The Laurelhurst neighborhood in Portland is an historic twentieth-century neighborhood of residences and parkland, with origins in the nineteenth century. It was developed along streetcar lines as an exclusive residential suburb and now, only forty blocks from downtown Portland, its unique street pattern and housing stock remain distinctive features of …
Brick House Beautiful
Brick House Beautiful in Portland was built between 1922 and 1923 as a model home for the Standard Brick & Tile Company. Established in Portland in 1909, the company manufactured brick, tile, terra cotta, plaster, stucco, and other building materials. Initially, the company supplied brick as structural supports for commercial buildings, but by the 1920s it had moved into residential construction.
Plans for the company’s first model home were announced in the Oregonian on September 17, 1922. The house, built in the Laurelhurst subdivision, was constructed to show “the economy, beauty and adaptability of Real Burned Clay Brick and the ‘Ideal’ Brick Hollow Wall in average residence construction.” Once completed, it would be open to the public and sold.
Portland architect and sales manager for Standard Brick & Tile, Otis J. Fitch, designed Brick House Beautiful, as the house was called, and it became the center of a major advertising campaign. Weekly reports were recorded in the Oregonian, and prospective buyers, architects, and contractors were encouraged to visit the construction site.
To distinguish its small Tudor Revival/English Cottage home, Standard Brick & Tile used a variety of building materials, including a multitude of brick patterns, textures, and colors on the exterior façades. The 1,599-square-foot Brick House Beautiful demonstrated the 1920s fascination with small house design, and the company’s advertising campaign stressed that a small house could still be modern.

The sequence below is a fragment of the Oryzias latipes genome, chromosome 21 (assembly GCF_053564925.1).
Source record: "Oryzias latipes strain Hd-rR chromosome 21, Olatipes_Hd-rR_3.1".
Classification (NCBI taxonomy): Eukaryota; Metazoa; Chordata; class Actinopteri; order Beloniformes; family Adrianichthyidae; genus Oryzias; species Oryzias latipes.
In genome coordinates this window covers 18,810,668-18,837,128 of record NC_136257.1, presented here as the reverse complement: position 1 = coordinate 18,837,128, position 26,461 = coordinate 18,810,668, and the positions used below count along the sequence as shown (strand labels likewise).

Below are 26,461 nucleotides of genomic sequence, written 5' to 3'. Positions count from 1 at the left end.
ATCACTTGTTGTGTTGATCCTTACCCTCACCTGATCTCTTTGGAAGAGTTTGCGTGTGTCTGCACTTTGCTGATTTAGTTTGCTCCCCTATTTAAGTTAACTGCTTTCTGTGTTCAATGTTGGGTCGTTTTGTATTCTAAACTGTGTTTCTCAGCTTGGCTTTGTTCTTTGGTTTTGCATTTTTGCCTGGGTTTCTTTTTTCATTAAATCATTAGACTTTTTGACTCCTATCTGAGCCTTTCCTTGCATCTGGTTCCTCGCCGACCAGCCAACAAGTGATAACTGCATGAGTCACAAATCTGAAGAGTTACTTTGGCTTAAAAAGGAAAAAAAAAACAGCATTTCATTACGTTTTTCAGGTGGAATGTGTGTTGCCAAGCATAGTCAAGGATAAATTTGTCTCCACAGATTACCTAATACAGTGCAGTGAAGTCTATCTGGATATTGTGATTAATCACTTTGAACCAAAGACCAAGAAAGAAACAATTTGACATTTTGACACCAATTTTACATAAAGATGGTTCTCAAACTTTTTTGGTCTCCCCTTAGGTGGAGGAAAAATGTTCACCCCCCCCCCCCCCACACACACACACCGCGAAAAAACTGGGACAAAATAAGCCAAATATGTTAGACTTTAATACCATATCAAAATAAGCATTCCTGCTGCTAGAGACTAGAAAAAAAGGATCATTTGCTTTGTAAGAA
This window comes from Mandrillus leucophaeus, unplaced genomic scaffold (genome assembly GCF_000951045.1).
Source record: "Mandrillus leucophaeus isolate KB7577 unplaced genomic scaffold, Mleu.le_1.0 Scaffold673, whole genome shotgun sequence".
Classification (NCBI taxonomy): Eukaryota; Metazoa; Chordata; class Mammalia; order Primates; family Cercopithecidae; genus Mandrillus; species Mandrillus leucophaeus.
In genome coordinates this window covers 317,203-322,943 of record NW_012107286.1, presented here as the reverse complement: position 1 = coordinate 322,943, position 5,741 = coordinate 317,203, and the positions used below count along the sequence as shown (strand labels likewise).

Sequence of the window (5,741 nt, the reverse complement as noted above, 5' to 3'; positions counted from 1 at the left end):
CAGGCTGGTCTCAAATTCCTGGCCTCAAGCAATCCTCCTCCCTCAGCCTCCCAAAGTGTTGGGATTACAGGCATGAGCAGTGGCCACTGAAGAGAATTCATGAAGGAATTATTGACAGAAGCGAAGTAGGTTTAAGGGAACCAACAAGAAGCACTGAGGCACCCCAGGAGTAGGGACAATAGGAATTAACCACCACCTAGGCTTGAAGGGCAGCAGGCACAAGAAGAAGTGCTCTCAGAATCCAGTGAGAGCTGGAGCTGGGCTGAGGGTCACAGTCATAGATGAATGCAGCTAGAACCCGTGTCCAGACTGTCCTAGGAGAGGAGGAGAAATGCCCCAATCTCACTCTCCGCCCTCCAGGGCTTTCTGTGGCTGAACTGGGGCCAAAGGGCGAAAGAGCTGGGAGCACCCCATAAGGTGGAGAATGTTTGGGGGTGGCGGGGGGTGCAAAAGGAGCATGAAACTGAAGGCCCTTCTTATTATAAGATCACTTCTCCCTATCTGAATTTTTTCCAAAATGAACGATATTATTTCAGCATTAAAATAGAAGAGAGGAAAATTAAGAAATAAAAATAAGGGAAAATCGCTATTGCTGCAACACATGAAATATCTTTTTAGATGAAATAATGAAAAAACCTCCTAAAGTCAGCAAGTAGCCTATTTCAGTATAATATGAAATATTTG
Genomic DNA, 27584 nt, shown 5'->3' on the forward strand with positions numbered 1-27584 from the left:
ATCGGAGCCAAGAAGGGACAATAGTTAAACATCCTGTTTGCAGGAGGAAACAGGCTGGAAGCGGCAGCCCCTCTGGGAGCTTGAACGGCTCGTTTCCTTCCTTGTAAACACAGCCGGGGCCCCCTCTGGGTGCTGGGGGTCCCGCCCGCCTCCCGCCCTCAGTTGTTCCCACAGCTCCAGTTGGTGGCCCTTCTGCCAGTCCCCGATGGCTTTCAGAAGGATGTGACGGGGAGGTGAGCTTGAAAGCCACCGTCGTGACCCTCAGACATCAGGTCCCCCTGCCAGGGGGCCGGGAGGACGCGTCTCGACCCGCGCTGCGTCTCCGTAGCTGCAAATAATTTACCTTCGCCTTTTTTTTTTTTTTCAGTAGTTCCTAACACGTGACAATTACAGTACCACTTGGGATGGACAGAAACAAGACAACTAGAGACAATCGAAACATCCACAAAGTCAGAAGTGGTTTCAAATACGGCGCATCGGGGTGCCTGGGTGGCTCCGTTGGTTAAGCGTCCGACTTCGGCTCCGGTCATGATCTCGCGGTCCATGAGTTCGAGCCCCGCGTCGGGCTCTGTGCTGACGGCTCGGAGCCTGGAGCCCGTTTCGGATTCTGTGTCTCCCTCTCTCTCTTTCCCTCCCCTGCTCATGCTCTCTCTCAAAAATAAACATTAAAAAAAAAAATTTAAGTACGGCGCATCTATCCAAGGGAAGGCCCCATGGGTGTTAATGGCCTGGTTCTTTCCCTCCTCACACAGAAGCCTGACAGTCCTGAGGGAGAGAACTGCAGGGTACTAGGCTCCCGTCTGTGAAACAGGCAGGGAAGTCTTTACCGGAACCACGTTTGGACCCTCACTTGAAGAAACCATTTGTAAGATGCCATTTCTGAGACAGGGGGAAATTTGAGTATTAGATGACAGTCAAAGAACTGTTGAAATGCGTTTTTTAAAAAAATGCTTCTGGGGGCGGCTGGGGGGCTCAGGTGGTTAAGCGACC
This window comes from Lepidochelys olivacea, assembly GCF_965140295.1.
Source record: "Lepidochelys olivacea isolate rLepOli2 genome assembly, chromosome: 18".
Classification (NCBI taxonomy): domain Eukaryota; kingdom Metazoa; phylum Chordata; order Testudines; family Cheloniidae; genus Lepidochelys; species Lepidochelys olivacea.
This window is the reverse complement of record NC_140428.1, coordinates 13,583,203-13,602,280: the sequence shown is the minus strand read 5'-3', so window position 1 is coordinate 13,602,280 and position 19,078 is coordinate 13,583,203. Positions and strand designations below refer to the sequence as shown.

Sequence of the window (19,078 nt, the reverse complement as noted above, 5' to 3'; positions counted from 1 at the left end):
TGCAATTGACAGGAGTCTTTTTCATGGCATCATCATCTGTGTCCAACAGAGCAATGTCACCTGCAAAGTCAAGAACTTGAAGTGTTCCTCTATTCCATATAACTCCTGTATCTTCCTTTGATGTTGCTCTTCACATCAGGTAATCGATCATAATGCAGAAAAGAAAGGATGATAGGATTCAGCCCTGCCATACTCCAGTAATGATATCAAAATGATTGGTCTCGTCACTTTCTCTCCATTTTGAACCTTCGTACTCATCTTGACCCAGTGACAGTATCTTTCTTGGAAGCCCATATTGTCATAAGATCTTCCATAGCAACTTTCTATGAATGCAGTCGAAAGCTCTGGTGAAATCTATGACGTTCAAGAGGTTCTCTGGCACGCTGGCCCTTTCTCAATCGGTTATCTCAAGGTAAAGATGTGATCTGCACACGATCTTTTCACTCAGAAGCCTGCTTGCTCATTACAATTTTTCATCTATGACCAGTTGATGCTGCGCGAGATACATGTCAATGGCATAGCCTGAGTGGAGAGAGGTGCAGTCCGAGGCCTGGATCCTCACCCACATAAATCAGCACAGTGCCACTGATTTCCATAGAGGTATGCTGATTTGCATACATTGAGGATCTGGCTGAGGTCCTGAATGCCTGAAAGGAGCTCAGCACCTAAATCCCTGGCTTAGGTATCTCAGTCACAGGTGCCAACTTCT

The house was advertised as being affordable, primarily because of the use of brick hollow-wall construction. The new brick-laying method first emerged in 1921 and was hailed as “the greatest development in building construction in a century.” Hollow walls used less brick, mortar, and labor than solid brick-wall construction. Standard Brick & Tile was the first to promote the technique in Portland, and Brick House Beautiful was the first model home in the city built to demonstrate it. By making brick construction more economical, Standard Brick & Tile aimed to corner Portland’s lumber-dominated residential building industry.
After the success of Brick House Beautiful, the company gained attention as the brick supplier for the Oregonian Master Model Home, built in 1928. By late 1929, however, the company had closed its manufacturing plant and collapsed. In 1931, after a closure of eighteen months, the brickyard reopened as the Sylvan Brick Company.
In the month after Brick House Beautiful opened to the public on January 28, 1923, thousands of people toured the house. Joseph and Elsie Anderson purchased the house in April 1923. The house changed ownership several times, with the current owners purchasing the home in 2001. The house has been well preserved and continues to stand in Laurelhurst.
"The Most Talked Of Home in Portland, The Brick Home Beautiful." Oregonian, March 7, 1923.
Clark, Rosalind L. Oregon Style: Architecture from 1840 to 1950. Portland, Ore.: Professional Book Center, 1983.
Vaughan, Thomas and Virginia Guest Ferriday. Space, Style, and Structure: Building in Northwest America. Portland, Ore.: Oregon Historical Society, 1974.
This entry was last updated on March 17, 2018